Nurse Profile: Arezou from Iran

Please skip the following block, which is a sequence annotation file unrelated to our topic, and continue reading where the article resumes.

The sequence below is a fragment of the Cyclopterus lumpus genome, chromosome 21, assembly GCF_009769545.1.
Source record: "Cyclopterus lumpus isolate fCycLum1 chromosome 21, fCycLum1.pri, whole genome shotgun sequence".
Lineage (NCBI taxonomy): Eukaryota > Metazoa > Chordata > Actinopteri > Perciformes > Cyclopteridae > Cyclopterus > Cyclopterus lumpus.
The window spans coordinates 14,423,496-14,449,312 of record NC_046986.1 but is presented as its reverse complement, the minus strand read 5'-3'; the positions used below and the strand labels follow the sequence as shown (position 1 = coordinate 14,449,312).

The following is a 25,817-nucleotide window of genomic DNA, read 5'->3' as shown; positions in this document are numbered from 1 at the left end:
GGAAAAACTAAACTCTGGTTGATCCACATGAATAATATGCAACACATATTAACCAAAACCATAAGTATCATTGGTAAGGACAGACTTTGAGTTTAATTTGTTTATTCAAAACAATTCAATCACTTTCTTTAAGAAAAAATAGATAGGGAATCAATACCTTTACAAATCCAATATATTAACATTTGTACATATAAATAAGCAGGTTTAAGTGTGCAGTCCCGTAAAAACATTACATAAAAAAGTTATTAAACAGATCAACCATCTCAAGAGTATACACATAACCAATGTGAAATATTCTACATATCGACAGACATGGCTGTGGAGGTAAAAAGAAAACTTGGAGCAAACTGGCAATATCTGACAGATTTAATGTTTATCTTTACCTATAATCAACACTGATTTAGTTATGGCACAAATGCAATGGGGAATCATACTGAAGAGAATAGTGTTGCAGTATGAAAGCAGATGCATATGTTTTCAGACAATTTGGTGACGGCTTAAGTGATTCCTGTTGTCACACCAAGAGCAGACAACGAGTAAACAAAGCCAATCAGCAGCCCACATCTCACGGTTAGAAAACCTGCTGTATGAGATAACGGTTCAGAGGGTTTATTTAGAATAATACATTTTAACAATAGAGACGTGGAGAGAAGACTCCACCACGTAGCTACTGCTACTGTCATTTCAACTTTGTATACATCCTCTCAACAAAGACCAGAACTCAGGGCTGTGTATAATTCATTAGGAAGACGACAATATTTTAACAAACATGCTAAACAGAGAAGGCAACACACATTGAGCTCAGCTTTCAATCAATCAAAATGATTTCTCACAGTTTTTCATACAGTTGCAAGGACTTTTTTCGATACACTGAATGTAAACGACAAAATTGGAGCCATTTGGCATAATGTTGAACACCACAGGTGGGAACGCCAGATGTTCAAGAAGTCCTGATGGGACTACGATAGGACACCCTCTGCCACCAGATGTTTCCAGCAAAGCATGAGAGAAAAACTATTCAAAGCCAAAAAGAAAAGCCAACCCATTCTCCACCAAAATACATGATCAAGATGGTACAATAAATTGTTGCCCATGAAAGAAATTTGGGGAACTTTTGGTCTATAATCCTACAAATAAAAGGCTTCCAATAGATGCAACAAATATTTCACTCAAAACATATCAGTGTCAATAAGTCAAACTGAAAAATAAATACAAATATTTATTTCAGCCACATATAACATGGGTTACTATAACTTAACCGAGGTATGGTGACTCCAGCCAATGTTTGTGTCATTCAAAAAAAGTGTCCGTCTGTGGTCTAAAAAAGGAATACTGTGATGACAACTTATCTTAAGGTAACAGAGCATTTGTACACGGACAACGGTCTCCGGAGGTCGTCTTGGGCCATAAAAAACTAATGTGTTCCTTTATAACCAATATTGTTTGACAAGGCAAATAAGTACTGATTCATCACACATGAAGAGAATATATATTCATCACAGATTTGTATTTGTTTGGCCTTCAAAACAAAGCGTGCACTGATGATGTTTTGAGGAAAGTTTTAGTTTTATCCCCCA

Well, what can I say? Let me introduce you to the Persian Princess that is Arezou…. I first met her whilst serving a 13 month Section 3 detention in 2019-2021. She was working at Adferiad Ward (Acute), St Cadoc’s Hospital, Caerleon. Arezou is dark and mysterious and quite pretty to go with it. She was very friendly to me from the outset and I had learnt a bit of Arabic and Farsi (Persian) in the past so we had a connection there plus I have some Iranian friends in the music business. I’ve read several books on Iran and although it is a state that oftne doesn’t align with traditional Western democratic views, I feel drawn to the hidden wonders of the Orient and it was pleasant being able to meet a native from that land and discover a bit of culture and tales from there. Arezou is an NA or nursing assistant so technically isn’t qualified. These nurses are at the brunt of the system, right on the front line. They don’t hit the same pay rewards as their qualified cousins and they often have to deal with the toughest problems within the Mental Health sector. They have the advantage of being around the patients more and can actually chat and get to know them properly. Arezou is not stupid, far from it. She is a qualified psychologist with a good degree yet she chooses to work as an NA. Her reasons were complex but I think at her tender young age she may have found her calling. I was trying to constantly push her to go for a position as a psychologist as I thought she was very good, calm and collected to talk to and I felt that I opened up a fair bit to her. As soon as I got some leave from the ward (escorted) it was Arezou who took me on my first date (I always say this when a female member of staff takes me out lol) – We headed down to the local posh restaurant, The Priory, where I like to take a coffee. It was a nice Spring day and we could sit outside. As soon as we got out of the hospital Arezou was flat out on her mobile phone, ignoring me, but that is the way of the younger generation these days. She was catching up with her buddies and planning her next shopping trips and evenings out. Now. Arezou is a bit of a social butterfly. She likes high end entertainment. Not a quick trip to the local pub, Arezou was straight away showing me pictures of her posh evening dresses that she picked up on her last trip to London or wherever and she was boasting about how on the weekend when she’s not working she’s often living it up in Mayfair wine bars or at exclusive posh dos in the Capital. This was quite entertaining and different to the usual dross you might get from mental health workers. She’s a classy gal u see….